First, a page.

"We gain the notion of the independancy of objects, from the observation of one object affecting many minds in a manner which renders it impossible there should be as many objects as minds. If five men see a pond, and can only walk round one pond, then there is one pond seen five times over, not five ponds; so the pond whatever it may be when unperceived, must at least in its unperceived state, be independant of, and I may add external to all the minds; for if the pond were only in the mind, there would be five ponds, and every person who perceived a pond would create another pond, and yet this multitude of ponds in perception would in many respects but merit the definition due to one pond. Thsu there would be such a contradiction among the 'ideas and sensations,' that the mind must come to the belief of only one pond, seen by five persons; that is, in other words, an independant cause for particular sensations. This objection to his doctrine Berkeley answers, in a very unsatisfactory, hesitating manner in his dialogues."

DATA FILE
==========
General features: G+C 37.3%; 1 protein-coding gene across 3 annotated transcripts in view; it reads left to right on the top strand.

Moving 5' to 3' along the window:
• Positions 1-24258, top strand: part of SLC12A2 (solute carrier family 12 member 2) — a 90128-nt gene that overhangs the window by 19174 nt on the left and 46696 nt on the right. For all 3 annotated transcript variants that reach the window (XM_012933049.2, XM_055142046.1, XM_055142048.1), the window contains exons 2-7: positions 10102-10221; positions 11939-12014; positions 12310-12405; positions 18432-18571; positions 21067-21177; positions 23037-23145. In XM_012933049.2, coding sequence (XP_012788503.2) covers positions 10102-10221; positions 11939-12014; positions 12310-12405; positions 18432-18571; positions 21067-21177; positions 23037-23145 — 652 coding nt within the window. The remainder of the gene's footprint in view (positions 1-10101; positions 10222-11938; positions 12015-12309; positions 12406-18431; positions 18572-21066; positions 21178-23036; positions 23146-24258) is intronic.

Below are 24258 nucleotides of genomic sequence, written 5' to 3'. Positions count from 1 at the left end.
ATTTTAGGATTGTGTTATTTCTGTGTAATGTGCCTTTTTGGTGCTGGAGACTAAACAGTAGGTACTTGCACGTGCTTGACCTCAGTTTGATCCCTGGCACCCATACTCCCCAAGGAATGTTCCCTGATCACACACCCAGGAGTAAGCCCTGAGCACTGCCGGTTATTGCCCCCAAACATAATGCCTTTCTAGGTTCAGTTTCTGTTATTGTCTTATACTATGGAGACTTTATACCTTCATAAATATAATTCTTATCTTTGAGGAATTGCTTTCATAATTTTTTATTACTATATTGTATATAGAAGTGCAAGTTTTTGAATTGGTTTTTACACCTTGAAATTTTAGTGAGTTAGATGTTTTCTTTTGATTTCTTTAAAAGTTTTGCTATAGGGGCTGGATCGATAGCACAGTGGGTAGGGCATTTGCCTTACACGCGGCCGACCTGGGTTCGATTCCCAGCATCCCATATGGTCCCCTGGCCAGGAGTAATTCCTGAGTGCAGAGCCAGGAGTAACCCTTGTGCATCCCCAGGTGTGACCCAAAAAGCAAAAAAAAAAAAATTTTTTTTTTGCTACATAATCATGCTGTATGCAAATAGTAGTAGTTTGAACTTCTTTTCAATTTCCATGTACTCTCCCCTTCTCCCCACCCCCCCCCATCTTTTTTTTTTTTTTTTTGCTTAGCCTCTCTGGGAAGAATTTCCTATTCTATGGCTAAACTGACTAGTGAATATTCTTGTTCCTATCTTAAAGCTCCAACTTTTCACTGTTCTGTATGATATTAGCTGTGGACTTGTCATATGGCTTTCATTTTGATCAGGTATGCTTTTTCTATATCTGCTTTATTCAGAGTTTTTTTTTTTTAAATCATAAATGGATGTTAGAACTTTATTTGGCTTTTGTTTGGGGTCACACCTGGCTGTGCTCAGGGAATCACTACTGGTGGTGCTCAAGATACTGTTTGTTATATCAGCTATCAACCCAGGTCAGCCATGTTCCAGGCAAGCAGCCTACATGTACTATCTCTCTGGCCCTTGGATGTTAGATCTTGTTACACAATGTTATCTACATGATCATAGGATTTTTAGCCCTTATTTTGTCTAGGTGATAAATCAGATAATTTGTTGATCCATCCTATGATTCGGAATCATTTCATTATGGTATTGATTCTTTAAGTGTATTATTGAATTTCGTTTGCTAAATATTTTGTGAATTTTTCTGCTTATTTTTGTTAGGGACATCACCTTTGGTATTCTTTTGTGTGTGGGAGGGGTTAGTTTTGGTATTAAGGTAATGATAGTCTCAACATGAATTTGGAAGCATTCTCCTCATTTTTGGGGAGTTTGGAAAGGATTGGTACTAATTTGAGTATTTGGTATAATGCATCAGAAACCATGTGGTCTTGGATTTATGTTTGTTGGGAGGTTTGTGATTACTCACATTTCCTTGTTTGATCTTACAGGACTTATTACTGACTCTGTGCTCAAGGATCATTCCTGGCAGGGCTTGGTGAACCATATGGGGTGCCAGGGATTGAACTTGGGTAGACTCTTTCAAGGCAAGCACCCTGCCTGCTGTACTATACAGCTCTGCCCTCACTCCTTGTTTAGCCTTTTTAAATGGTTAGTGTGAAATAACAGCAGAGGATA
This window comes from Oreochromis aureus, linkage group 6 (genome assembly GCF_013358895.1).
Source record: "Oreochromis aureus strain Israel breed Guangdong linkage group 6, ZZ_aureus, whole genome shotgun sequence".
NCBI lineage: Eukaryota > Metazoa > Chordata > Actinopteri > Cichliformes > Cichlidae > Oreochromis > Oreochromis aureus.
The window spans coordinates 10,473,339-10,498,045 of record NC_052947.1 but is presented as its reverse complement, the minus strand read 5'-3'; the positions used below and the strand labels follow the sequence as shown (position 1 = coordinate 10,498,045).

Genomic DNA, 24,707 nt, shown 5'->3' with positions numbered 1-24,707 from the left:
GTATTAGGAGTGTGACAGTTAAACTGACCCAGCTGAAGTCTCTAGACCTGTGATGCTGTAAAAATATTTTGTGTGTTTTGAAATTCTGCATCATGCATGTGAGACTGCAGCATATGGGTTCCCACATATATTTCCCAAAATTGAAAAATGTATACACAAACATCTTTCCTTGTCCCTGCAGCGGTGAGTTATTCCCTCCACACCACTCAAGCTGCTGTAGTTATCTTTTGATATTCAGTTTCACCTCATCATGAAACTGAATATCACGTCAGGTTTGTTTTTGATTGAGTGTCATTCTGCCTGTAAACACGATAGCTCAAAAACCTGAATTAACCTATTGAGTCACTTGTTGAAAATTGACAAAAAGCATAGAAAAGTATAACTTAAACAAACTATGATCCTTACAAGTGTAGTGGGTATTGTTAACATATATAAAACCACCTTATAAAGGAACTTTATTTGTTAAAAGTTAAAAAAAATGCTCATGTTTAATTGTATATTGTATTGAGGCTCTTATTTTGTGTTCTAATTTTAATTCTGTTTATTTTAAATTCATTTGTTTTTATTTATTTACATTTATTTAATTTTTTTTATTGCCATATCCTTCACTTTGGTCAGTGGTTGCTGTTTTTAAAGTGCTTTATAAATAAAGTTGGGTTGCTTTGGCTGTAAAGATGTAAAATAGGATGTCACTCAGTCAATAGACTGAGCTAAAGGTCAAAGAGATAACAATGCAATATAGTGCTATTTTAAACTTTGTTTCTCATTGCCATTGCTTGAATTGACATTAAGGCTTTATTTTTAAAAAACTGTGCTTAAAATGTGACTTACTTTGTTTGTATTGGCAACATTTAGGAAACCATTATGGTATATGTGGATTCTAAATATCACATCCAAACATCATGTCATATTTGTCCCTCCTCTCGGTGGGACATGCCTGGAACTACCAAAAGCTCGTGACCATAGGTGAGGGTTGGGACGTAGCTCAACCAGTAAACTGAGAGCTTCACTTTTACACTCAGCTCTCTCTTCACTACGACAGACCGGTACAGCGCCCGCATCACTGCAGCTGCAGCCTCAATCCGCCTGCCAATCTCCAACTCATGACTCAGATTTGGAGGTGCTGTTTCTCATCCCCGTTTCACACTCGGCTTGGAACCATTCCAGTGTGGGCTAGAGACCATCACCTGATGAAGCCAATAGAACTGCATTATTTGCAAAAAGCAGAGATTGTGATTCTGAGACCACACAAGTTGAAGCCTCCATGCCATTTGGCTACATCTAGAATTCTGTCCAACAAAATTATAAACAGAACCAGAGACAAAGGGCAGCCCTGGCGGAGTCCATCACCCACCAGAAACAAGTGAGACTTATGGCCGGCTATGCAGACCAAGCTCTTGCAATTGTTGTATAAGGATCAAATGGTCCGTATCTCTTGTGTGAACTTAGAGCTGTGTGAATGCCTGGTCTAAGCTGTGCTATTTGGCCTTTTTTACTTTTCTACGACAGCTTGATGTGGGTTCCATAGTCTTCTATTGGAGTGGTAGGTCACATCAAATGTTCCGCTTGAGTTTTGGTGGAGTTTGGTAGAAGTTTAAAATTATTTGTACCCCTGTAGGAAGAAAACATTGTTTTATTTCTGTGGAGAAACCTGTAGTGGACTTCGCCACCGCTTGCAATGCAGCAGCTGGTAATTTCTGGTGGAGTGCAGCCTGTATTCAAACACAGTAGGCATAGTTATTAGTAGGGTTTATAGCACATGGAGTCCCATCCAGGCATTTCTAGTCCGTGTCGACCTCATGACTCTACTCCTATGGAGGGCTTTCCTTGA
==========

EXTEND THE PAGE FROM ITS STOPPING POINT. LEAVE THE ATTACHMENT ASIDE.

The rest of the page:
Lady Mary Shepherd, Essays on the Perception of an External Universe, Part I ("An Essay on the Academical or Sceptical Philosophy as Applied by Mr. Hume to the Perception of External Existence"), pp. 80-81. ('Independant' with an 'a' is Shepherd's standard spelling.)